Sunday, March 11, 2018

Spring is ... Springing!

It's definitely spring, as I have come to understand it in the South.  The camellias and daffodils are done, the azaleas, citrus, and Carolina jessamine are blooming, but we have one more frost/freeze coming Wednesday night.  We will cover the fig tree and pile all the potted plants, including the citrus which is as tall as I am, into the sunroom and hope for the best.

Spring means the outdoor festivals have started, with some surprising attractions. This oyster festival had a Kissing Booth.  You can keep the oysters, but the Kissing Booth, manned by twin Schnauzers very eager to oblige, was adorable.  

Yesterday was a neighborhood cleanup day.  South Carolina is the most littered state I've ever traveled through and Georgetown is no exception.  Living in Minnesota I was used to an almost complete lack of litter, and the toss-it-from-the-window approach for disposal really baffles me.  Would you throw your garbage on the floor in your home?  Why is it so hard to drop it in a receptacle?  I don't get it.  
Anyway, we were assigned two city blocks in a residential area and this is what it looked like when we started.  

I'll tell you, it was back breaking work. We developed a system:  I pulled it out of the slight ditch and tossed it up on the roadside, The Writer picked it up again and bagged it.  It took us two hours to complete the two blocks on one side of the road!  

Well, that's enough about that.  Look at these!

Its azalea time!  And the citrus scent is dizzying!

I'm sitting in the sunroom reading, watching the birds at the feeder and a pair of bluebirds checking out the bluebird house (they did the same thing last year but moved on; this year maybe they'll stay!).  Would you like to know what I'm reading?  Bringing Home the Dharma by Jack Kornfield, Pillars of the Earth by Ken Follett, and Little Fires Everywhere by Celeste Ng (and yes, I can read three books at once!).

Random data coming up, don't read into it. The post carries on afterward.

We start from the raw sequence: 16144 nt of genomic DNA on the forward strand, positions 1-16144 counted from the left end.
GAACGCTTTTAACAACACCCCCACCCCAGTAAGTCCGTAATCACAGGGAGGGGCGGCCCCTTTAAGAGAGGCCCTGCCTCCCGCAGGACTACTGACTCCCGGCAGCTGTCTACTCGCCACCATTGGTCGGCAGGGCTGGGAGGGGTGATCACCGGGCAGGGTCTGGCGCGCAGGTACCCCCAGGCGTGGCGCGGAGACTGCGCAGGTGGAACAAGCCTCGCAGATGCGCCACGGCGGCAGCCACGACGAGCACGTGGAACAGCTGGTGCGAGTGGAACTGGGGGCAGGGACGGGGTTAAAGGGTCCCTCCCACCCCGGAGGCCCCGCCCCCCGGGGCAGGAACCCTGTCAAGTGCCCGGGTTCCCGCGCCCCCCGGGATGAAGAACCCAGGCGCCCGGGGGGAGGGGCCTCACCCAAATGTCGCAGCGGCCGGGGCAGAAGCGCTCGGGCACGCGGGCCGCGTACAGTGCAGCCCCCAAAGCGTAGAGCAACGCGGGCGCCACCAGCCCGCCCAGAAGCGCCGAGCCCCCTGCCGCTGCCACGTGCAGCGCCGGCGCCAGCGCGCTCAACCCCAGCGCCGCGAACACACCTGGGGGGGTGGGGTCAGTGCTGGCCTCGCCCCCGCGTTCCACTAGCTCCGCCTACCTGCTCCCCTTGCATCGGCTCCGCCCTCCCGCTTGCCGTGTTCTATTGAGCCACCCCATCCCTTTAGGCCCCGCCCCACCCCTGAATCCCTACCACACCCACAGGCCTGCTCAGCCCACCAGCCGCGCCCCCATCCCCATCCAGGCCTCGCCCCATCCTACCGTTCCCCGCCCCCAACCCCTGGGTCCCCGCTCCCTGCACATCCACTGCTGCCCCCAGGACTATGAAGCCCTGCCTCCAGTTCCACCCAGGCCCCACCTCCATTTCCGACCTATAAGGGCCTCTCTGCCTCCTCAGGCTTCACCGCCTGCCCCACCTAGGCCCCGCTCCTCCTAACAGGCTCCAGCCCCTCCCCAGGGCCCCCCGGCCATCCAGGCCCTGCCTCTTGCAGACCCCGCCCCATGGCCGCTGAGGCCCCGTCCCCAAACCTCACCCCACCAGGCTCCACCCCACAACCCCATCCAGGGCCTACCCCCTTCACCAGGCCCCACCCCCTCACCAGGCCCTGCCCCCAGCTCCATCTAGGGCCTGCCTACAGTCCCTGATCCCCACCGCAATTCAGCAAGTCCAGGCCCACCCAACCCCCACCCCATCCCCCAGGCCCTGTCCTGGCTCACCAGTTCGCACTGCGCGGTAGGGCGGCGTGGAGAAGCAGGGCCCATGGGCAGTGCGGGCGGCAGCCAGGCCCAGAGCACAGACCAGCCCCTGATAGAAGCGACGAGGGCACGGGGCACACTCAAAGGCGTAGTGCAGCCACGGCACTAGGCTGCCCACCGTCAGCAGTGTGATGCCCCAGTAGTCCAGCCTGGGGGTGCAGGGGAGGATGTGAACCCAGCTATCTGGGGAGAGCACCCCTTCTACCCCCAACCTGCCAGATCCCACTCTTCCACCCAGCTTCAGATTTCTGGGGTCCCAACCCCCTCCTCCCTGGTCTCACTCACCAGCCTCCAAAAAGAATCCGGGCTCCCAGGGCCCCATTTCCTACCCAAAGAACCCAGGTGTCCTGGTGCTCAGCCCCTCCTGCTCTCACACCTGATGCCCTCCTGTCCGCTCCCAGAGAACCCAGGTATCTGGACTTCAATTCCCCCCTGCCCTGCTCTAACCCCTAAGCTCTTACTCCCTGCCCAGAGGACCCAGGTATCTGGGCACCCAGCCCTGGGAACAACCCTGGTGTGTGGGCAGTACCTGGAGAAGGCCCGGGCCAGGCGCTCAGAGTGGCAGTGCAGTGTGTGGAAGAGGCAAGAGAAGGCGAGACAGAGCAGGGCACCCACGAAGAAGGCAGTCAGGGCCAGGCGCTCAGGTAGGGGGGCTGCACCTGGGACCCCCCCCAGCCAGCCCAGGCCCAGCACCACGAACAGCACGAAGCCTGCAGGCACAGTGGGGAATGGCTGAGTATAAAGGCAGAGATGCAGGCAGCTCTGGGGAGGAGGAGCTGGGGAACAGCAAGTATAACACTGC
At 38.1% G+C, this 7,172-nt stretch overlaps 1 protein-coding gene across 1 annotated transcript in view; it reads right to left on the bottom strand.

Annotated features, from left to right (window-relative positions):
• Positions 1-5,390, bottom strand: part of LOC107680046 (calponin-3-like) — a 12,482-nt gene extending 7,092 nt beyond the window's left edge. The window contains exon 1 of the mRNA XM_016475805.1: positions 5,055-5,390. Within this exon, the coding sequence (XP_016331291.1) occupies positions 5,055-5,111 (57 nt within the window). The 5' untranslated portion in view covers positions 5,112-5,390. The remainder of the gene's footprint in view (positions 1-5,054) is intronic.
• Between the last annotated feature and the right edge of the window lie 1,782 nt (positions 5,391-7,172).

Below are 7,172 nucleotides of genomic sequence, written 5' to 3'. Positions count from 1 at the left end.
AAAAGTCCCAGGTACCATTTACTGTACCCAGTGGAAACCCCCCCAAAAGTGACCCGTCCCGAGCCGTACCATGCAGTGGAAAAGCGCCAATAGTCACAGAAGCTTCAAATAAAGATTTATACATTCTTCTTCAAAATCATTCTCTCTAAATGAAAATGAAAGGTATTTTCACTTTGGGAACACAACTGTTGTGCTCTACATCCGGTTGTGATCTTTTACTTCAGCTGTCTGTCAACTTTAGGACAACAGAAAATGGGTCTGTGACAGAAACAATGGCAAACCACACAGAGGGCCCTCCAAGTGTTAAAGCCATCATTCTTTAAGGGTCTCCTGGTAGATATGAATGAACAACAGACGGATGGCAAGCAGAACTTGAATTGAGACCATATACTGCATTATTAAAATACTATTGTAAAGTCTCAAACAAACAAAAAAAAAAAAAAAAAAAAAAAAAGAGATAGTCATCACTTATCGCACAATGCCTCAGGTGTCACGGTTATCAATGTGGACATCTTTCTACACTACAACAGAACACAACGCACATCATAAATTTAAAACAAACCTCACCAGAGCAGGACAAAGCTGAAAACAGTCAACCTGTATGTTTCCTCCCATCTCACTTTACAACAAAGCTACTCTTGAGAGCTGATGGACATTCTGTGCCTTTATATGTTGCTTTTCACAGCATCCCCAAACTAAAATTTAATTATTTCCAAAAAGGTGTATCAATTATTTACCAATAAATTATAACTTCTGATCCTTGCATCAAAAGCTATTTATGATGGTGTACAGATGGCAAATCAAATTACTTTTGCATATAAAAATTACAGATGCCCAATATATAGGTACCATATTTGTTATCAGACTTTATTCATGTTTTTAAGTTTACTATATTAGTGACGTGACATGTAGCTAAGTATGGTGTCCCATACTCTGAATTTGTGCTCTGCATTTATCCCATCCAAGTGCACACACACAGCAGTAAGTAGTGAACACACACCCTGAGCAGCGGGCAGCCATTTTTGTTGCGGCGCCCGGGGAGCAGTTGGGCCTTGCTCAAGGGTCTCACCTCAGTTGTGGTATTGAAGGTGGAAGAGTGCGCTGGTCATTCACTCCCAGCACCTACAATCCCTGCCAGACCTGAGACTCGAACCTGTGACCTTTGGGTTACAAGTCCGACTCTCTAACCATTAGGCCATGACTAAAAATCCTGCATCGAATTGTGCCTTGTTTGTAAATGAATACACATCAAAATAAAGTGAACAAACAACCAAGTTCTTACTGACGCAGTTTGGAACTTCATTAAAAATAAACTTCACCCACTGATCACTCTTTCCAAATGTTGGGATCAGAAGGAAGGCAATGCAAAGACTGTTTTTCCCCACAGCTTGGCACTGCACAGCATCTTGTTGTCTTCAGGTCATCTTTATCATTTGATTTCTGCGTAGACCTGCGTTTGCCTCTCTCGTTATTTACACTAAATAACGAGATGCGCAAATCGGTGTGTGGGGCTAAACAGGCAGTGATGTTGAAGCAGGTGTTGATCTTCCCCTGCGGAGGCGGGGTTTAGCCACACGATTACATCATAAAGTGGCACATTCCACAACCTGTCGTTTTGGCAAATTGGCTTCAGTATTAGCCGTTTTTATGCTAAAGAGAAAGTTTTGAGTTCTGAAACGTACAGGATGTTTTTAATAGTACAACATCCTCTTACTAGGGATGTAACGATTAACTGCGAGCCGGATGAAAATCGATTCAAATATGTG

I hope you are enjoying your Sunday, too.  

Monday, March 5, 2018

Boys + Pup = LOVE

My daughter's family got a dog this weekend.  Three of the four boys are old enough for some pet responsibility, and the fourth, well the fourth is Mason and his job is just to love her.

She is a stray from Texas, fostered by a kind soul in Houston, and came to Minnesota thanks to a Delta Airlines program that unites homeless pets with families who want to adopt them.  

She seems to be fitting in quite well from the photos I got this weekend.  

Definitely some chihuahua in there and maybe miniature dachshund?  She weighs 9 whole pounds and looks like she could fly with those ears.

No school in Minnesota today as there is a big snowstorm.  Yesterday she put on her brakes when they tried to take her outside and said nope, she's a southern belle who does not "do" snow! But I bet when she sees how much fun the boys are having she will forget herself and have a ball chasing them down the sledding hill.  

Friday, March 2, 2018

Why Did the Church Cross the Road?